9 Biggest Career Mistakes College Grads Make

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LinkedIn Sales Navigator / Unsplash

At the end of the 2017-18 school year, “colleges and universities are expected to award 1.0 million associate’s degrees; 1.9 million bachelor’s degrees; 790,000 master’s degrees; and 183,000 doctor’s degrees,” according to the National Center for Education Statistics. While some of these students will continue their studies, others will start their career right away.

Class of 2018 graduates will take the skills they learned with them as they start climbing the career ladder. However, the journey to the top can prove more challenging than expected, especially when a graduate becomes guilty of common career path mistakes.

Click through to see the career mistakes new grads should avoid to become successful at work and land their dream job.

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1. Believing First Jobs Have to Be Dream Jobs

If you’re eager to find work and start living the American dream, you might only pursue positions that can support the lifestyle you want to live. However, many people don’t find their dream jobs — or the highest-paying jobs — on the first shot. Your first job out of college is just that — your first job, and it’s a steppingstone to something better.

“It’s fine to have an end goal in mind when it comes to your working life — ambition will motivate you,” said James Rice, head of digital marketing at WikiJob. “But the reality is that you’re unlikely to walk into that role straight after university, so don’t pass up on great roles that will give you the skills and experience you will ultimately need to land that dream job.”

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2. Waiting Until Graduation to Network

Many job seekers fail to appreciate the importance of networking prior to graduation.

According to Elizabeth Venturini, college recruiting manager for SolReliable, some students mistakenly feel that they have to wait until they graduate to network for possible internships and jobs — in actuality, they should start networking as soon as they enter college.

“Everyone is a possible contact — friends, professors, administrators, organizations, speakers for special events,” Venturini said.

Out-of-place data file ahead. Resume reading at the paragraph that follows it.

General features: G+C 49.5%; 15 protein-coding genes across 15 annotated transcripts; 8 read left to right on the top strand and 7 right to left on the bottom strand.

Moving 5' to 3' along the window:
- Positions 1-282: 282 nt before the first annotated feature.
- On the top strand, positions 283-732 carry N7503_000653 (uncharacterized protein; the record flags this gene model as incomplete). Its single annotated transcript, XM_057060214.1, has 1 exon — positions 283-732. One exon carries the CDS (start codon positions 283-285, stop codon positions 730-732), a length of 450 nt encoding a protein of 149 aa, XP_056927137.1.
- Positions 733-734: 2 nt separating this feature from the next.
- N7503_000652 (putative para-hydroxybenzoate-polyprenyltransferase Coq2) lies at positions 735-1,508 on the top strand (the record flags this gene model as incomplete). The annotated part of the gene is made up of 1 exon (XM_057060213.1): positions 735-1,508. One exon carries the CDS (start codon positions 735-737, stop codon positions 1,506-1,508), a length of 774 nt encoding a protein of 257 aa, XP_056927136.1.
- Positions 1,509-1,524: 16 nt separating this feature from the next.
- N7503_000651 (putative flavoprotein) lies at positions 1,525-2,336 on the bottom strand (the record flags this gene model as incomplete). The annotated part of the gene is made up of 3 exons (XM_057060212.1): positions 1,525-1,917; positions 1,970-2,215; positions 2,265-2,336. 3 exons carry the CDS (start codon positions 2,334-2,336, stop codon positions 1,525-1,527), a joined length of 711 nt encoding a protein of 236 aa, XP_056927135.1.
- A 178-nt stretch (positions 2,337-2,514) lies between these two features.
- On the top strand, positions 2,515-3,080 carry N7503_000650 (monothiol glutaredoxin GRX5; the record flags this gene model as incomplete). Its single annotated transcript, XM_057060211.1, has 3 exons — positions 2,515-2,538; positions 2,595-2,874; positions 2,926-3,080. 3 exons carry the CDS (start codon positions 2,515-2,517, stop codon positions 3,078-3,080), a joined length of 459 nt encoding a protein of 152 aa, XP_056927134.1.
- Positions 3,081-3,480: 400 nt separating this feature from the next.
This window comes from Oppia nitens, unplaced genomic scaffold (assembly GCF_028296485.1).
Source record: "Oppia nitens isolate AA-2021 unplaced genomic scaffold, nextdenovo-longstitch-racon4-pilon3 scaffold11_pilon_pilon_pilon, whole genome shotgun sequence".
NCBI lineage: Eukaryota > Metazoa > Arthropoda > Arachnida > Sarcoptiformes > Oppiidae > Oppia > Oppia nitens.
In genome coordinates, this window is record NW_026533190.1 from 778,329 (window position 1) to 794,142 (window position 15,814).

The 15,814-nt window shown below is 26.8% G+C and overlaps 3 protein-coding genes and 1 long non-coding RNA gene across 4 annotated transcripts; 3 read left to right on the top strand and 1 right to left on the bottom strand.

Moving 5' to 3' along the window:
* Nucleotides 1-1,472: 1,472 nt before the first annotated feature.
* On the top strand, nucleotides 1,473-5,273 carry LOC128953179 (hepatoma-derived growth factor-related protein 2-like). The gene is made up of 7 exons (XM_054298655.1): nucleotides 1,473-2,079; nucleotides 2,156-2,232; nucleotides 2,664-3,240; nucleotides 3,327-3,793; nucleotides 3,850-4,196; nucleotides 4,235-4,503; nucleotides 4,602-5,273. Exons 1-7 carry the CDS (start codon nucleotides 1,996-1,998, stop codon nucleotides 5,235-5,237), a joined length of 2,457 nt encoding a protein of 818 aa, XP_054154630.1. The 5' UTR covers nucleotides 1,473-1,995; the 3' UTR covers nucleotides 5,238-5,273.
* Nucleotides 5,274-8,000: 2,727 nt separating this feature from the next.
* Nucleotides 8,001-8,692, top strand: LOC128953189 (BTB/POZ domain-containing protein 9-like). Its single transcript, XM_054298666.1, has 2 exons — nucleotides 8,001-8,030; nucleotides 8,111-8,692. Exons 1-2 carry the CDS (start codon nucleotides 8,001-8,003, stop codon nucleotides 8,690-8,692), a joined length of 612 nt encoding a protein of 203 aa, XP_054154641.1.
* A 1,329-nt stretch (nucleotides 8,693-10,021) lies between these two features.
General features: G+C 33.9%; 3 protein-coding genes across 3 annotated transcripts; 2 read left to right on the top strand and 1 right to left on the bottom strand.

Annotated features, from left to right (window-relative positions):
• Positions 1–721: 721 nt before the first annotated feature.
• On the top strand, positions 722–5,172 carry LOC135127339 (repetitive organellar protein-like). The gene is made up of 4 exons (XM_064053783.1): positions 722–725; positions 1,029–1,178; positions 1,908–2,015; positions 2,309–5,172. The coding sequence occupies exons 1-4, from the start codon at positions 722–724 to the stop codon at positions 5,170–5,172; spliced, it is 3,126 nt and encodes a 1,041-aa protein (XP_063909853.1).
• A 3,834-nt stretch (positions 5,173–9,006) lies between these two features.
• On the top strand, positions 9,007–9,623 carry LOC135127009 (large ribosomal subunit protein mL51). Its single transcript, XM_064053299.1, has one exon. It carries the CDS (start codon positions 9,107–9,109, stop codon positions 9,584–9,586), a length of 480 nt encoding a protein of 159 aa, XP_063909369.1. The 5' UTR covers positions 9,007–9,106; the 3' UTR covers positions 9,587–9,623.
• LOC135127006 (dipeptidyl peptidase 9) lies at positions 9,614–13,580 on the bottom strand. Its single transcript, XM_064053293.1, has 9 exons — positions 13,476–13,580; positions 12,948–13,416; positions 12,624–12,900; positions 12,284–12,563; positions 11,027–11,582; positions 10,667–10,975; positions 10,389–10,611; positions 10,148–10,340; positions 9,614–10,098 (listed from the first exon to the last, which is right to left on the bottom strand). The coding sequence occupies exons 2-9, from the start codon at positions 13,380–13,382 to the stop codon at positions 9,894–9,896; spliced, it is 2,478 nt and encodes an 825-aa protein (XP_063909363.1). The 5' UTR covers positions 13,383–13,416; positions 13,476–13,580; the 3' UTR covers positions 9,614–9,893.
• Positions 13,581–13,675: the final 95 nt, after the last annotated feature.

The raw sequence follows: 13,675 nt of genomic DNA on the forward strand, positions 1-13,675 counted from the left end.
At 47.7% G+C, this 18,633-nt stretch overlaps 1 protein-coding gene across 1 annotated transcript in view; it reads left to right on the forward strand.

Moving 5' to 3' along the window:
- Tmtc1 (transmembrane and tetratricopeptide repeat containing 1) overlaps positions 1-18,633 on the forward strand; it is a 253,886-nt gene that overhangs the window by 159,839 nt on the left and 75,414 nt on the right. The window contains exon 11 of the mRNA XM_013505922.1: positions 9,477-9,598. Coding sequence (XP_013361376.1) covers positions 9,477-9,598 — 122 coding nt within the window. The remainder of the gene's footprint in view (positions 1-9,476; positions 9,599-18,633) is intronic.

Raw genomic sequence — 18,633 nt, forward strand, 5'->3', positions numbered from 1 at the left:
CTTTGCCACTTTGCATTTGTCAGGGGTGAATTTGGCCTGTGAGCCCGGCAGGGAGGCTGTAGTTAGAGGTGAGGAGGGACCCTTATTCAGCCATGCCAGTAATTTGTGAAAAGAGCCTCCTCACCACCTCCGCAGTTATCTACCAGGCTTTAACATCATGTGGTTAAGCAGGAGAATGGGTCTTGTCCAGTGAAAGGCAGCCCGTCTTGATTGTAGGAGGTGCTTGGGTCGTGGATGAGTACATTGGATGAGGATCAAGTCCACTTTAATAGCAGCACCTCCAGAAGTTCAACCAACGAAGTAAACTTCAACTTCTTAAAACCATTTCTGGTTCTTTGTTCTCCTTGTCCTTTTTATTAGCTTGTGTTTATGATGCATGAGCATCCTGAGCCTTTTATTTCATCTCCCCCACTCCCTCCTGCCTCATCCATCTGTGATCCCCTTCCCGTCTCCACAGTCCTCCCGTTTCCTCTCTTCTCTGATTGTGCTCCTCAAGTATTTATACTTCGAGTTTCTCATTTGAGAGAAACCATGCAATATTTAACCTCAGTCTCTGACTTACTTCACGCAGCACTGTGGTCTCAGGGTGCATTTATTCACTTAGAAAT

Students who put off networking until after getting their degrees might not secure employment as fast as those who had four-year head starts. To stay ahead in the career game, Venturini recommends that all students take advantage of opportunities to meet people in their future fields of interest.

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3. Using a Cookie-Cutter Resume

When you’re applying for the same position with different companies, you might be tempted to print multiple copies of the same resume and cover letter. But beware, hiring managers are good at spotting cookie-cutter or generic resumes, and this type of laziness can result in missed opportunities.

“A generic resume means you lose out to candidates who made the effort to tailor theirs to the specific position,” Rice said. “It’s better to apply to fewer jobs and ensure you can demonstrate the skills required than apply to lots and hope.”

Customizing a resume might consume more of your time, as you’ll need to include language and keywords from the job description. But the effort pays off in that you’re more likely to stand out from the crowd.

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4. Being Afraid to Take Risks

College prepares students for careers, but getting a job isn’t the only option after graduation. If you’re a natural entrepreneur with dreams of being your own boss and controlling your income, you might want to launch a business immediately after finishing school.

This doesn’t mean you can’t or shouldn’t find a job after college. However, if you’re able to live at home or with a roommate, you might be able to work a part-time gig and devote the other half of your time to growing your own company.

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5. Accepting a Bad Job